I have been offering henna for a while now. I am sweetly regarded as HennaKenna with many Wake Forest tweenagers. I love this! I’m so very honored to share henna and my art with people. I’ve been thinking about what I love about henna. I’ve always sought it out. I’ve always loved receiving it – even before I knew what henna art was I was drawing on myself, my sisters, friends, and later, lovers. I love the way a crayola marker feels and sounds on my skin – it’s like being softly touched and a physical trail begins, a sign that says, I’ve been touched by another. Not in a property branding way at all, but in a my friend is kind with me and my body – they want to share some art with me. And I want to showcase their talent.
There is a trust and lovely intimacy that comes with sharing henna with someone. It’s a connection that doesn’t happen with strangers – touching someone, being in their space and sharing their air. We shake hands and hug, but how long is that hug? When I sit with someone, I’m in it for a few minutes. We are strangers letting ourselves be comfortable with another stranger. There are social norms we are breaking by being this close to one another. We both try to let the other know that we are here and we are together. There is skin on skin contact, which we crave and many of us don’t receive. One PostSecret that always sticks out to me is a picture of public transportation bus and the secret teller told us that bumping into strangers on the bus was the only human contact they ever received. That idea – that there are people not being touched is very sad to me. I think we would be kinder to one another if we could just be close to each other for a few minutes.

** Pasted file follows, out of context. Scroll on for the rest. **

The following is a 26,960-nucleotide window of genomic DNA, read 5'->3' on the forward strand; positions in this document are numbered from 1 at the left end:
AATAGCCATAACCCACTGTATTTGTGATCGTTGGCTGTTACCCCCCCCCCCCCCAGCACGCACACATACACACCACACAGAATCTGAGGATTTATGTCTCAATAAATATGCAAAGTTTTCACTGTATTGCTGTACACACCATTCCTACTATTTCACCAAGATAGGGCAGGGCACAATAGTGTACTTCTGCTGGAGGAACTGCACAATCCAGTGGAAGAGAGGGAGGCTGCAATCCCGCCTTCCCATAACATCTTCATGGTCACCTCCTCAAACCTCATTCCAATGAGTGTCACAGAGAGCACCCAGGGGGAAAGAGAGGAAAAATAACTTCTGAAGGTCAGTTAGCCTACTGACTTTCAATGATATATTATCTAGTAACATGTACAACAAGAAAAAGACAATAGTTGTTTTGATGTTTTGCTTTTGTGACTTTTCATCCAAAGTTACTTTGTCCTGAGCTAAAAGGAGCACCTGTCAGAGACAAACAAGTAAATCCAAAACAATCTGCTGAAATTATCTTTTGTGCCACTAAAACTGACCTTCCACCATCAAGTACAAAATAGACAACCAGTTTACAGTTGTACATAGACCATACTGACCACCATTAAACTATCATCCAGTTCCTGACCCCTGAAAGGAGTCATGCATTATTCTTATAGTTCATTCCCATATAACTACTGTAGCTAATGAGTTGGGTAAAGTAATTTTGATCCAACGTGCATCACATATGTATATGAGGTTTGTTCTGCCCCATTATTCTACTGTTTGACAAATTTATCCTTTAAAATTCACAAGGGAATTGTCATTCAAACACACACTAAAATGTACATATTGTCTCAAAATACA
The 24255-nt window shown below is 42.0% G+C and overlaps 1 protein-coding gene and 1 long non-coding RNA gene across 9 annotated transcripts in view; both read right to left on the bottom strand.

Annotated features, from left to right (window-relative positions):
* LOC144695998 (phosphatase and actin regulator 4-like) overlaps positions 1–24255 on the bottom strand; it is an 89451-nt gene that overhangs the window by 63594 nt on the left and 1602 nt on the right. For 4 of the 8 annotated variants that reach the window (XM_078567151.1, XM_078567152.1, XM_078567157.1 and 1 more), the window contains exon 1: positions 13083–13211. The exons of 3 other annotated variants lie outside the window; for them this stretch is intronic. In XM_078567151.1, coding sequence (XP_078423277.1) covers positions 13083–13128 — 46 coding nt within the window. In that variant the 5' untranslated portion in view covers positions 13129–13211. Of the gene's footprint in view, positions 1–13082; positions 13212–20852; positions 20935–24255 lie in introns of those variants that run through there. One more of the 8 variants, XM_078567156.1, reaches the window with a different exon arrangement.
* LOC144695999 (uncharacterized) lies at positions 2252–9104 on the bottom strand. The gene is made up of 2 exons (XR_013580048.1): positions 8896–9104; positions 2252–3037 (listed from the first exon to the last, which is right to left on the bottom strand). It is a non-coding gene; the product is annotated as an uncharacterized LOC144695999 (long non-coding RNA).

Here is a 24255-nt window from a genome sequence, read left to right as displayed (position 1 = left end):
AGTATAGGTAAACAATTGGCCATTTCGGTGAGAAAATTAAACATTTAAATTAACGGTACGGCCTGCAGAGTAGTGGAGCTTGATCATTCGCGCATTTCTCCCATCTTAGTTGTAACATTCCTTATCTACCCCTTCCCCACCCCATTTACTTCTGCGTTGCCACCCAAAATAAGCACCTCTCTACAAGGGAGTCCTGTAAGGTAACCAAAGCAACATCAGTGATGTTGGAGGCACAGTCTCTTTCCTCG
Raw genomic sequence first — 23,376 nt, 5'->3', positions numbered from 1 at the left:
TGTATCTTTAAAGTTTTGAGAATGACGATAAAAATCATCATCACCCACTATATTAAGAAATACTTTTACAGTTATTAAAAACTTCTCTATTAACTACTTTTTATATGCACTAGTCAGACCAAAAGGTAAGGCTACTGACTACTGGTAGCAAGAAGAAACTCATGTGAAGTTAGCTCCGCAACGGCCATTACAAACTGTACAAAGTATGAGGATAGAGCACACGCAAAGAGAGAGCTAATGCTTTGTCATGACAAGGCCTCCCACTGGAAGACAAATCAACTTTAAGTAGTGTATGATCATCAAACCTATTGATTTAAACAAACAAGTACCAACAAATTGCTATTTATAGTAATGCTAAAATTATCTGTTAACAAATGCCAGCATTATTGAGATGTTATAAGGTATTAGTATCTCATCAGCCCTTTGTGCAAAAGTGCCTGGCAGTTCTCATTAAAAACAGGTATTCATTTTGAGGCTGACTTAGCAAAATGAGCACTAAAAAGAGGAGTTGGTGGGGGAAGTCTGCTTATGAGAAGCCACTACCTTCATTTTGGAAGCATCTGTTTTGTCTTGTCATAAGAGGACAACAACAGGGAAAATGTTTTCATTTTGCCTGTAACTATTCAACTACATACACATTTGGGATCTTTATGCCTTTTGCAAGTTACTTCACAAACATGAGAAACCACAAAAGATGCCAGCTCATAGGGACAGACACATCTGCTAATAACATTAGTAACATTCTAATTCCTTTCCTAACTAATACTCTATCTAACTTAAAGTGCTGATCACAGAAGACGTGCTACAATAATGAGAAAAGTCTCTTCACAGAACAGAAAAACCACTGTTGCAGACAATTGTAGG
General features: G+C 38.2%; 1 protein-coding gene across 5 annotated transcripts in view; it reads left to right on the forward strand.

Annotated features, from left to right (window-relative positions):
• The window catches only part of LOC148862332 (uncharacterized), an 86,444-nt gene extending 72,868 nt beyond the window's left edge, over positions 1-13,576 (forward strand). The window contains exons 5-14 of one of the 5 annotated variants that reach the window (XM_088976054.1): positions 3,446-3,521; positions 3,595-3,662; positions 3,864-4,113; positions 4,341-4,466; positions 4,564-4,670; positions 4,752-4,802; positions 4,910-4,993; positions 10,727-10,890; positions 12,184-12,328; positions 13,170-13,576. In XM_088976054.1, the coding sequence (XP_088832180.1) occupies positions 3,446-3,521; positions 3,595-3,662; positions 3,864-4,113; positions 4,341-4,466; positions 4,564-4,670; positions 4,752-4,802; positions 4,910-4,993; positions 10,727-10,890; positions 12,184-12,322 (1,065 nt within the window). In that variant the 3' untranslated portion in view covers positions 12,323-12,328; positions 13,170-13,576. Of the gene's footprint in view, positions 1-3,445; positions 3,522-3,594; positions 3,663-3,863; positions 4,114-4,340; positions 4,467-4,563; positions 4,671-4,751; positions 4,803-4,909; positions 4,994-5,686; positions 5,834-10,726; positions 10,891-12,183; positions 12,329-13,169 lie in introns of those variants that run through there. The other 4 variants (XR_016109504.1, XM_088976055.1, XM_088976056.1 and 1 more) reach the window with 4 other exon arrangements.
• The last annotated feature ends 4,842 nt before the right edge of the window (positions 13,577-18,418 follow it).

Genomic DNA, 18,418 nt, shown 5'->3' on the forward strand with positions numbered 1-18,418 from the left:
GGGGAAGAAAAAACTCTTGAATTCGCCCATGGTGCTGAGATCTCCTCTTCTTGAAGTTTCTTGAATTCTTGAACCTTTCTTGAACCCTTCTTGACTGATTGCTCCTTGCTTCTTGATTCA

When I sit with someone to share henna with them, regardless if they’ve asked for it or if I’ve offered it freely, they are telling me something huge, “I trust you. I believe that you will not hurt me, that you have my best interest in your heart, that you will be kind with me and my body, how I see myself and how I want to present myself to the world or certain people. I believe in you, your art, and art in general and I couldn’t think of a better way to be a part of my local community than to wear your art. Go ahead. I’m ready.”
I spent so much of my young adult life trying to be liked. When I figured out that I was loved by so many and I realized that it was because I loved them too – the world completely opened up to me. I’ve lived a long time being uncomfortable around people who exhibited affluence. I felt like I wasn’t really worth sharing the same space because I don’t belong. I think I confused my parents’ lessons in being respectful and serving others with being less important; subordinate. What I’ve learned in the last few years is that I am just as much as my fellow human being – that the trappings we choose or don’t choose do not determine our worth.
Sharing my henna art with others connects me with people from all walks of life. There really isn’t anything that could be more beautiful to me than a person I’ve never met, or known for years, asking me if I can draw on them. It doesn’t matter if we have $2 or $2000 dollars in our pockets, this is a once in a lifetime chance to connect with this person who is telling me to go ahead.
This is also a once in a lifetime chance for me to connect with a person who would really love to decorate his or her body – to feel different for a while, to feel beautiful and celebrated, to cover a scar, even if it’s just a little while. I will never be able to give the same art twice. I’m not that detailed an artist. Everything happens in the moment – whether it’s a baby in a belly swimming around, a toddler bouncing on the couch, a friend calling your name and you slightly turn your arm while I’m delivering a swirl. It’s all part of the design and the art that I get to share with people.
Henna is gorgeous. I’m getting better everyday. I need to apprentice. I want to get better. This is a talent and a love I have and I’d love to share it with you all.